2. 2. QUESTIONS MADISON SQUARE PARK1. Has the physicality of coins lost its importance to newer Starbucks generations? If so how can we increase the value? Shake Shack2. How much money is lost due to organizational problems caused by wallets? Can all of our change fit into the allotted space? Do people consider separate change purses too bothersome?3. Are coins still valued? Where is the future of coins going? Would people be more likely to carelessly spend a paper bill opposed to a metal one?4. Does the physicality of money affect our spending as opposed to using a debit or credit card?5. Do people value credit cards over cash, or vise versa? And why?6. Has the recent design changes in American currency affected our value of the dollar or how we spend it?7. Does age, gender, profession, or social status affect the way we handle money?SITEWe limited our research span to highly populated areas within Whole Foodsa close proximity of the New School due to convenience and WASHINGTON SQUARE PARK The New Valentinos Marketprior knowledge of the demographic of the neighborhood. Our Starbucks Pita Joe’sresearch mainly took place, but was not limited to, Madison Juan’s Apartment Murray’s BagelsSquare Park, Union Square and Washington Square Park. Non- 2 West 13 street New Schoolpublic areas included Whole foods, the New Valentino Market, The Food EmporiumPita Joe’s, Starbucks, Joe’s Coffee, Murray’s Bagels, the 2 West UNION SQUARE13 street New School location, and the Food Emporium. Someresearch was conducted in the city of Helsingborg in Sweden andin Juan’s apartment. Caf’e Grocery StoreOther tools that enabled some of our research included Small storeFacebook, Gmail, Wiggio and the Survey Monkey. HELSINGBORG, SWEDEN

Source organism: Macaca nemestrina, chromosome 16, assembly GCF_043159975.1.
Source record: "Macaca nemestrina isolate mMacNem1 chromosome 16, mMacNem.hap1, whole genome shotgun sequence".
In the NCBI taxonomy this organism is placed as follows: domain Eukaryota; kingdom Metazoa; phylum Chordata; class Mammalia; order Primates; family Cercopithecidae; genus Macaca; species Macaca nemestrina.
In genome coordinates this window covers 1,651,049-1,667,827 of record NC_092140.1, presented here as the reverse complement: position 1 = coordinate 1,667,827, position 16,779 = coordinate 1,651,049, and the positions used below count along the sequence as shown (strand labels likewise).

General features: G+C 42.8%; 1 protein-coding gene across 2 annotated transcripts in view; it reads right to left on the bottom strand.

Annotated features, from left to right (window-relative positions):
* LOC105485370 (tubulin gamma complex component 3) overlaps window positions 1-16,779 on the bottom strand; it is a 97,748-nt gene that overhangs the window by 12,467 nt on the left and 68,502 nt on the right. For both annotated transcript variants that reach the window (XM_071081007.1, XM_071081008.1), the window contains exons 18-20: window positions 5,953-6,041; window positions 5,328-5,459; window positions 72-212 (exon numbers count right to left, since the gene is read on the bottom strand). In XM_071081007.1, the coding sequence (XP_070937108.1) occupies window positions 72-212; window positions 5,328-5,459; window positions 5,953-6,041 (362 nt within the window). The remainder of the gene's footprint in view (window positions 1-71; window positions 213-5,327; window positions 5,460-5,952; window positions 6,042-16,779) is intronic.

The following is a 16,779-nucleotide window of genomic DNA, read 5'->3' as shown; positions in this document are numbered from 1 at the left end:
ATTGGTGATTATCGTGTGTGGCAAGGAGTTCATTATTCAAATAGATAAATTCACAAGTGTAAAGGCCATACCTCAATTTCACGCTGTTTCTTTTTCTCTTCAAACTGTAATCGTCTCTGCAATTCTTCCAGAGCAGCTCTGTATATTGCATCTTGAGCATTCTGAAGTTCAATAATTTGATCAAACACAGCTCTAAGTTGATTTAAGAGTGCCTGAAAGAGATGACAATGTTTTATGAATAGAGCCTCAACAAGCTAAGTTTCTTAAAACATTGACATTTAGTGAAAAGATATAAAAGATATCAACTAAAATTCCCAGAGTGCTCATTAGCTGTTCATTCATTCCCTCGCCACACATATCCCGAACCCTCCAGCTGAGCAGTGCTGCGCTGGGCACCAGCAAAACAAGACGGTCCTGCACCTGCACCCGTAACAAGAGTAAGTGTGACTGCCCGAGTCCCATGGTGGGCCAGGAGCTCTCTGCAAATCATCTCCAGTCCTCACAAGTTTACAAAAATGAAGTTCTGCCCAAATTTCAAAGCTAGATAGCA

3. 3. DEMOGRAPHIC examine middle aged New Yorkers in highly congested “work”Madison Square Park: places. The idea behind studying these businessmen/womenResidents: 5:1 white to blue collar, wide distribution of educational was that they represent the epitome of practicality in dealing withlevels, married, median income of $48,000 – $50,667, median everyday situation. We wanted to observe people’s behavior withage 37.83, females 51.89%, males 48.04%, average people per coins and targeting this ethnography was key to determine thehousehold 2.36. future of our project. As our research progressed we decided to expand our research to a wider demographic and geographic.Non-Residents: Employees of Credit Suisse and New York LifeInsurance, Working class in suits 30 – 40 years of age, Shoppers Secondly, careful observance of out own ethnographic stagefrom Fifth Avenue, City Strollers, and Tourists. took place in our research to fully contrast our initial target group. We chose strategies mainly dealing with observation to becomeUnion Square: non-partisans in the process and truly absorb people’s reactionsResidents: 6:1 ratio white to blue collar, at least College Bachelors to coins. By bridging these two age gaps we had a non-biasdegree, never married, median income of $79,030 - $93,089, approach to our studies. In addition to modifying out target groupmedian age 39.40, females 48.21%, males 51.79%, average by age, we also did so with location. We performed studies inpeople per household 1.65. New York City as well as Helsingborg, Sweden. We wanted to diversify our understandings of what we found. And despiteNon-Residents: College students, Shoppers of the Farmers the fact that out focus study was to answer the question aboutMarket ranging from 25 – 35 years of age, and Tourist families. coins specifically to the United States, bringing in out research of Swedish observance was key to determine an antagonisticWashington Square Park: scenario for the project.Residents: 7:1 ratio white to blue collar, at least College BachelorsDegree, never married, median income of $78,178 - $88,383, Third, the human-centered design toolkit by IDEO aided our studymedian age 35.83, females 51.52%, males 48.48%, average by adding valuable insights to methods of conducting effectivepeople per household 1.70. observational field research. The most constructive tip from the IDEO toolkit was to observe the body language of individuals andNon-Residents: College Students, Skaters, Street performers, the surrounding context in terms of atmosphere and environment.small formations of groups of 20 – 30 years of age, and Our observational research allowed for the most effective non-Picnickers. biased results as no or little interference on our part was possible. This allowed for more accurate results since the subjects wereMETHODOLOGY permitted to act without external influence.The ethnographic strategies conducted in our research werespecific and narrow at first. Initially, we decided to carefully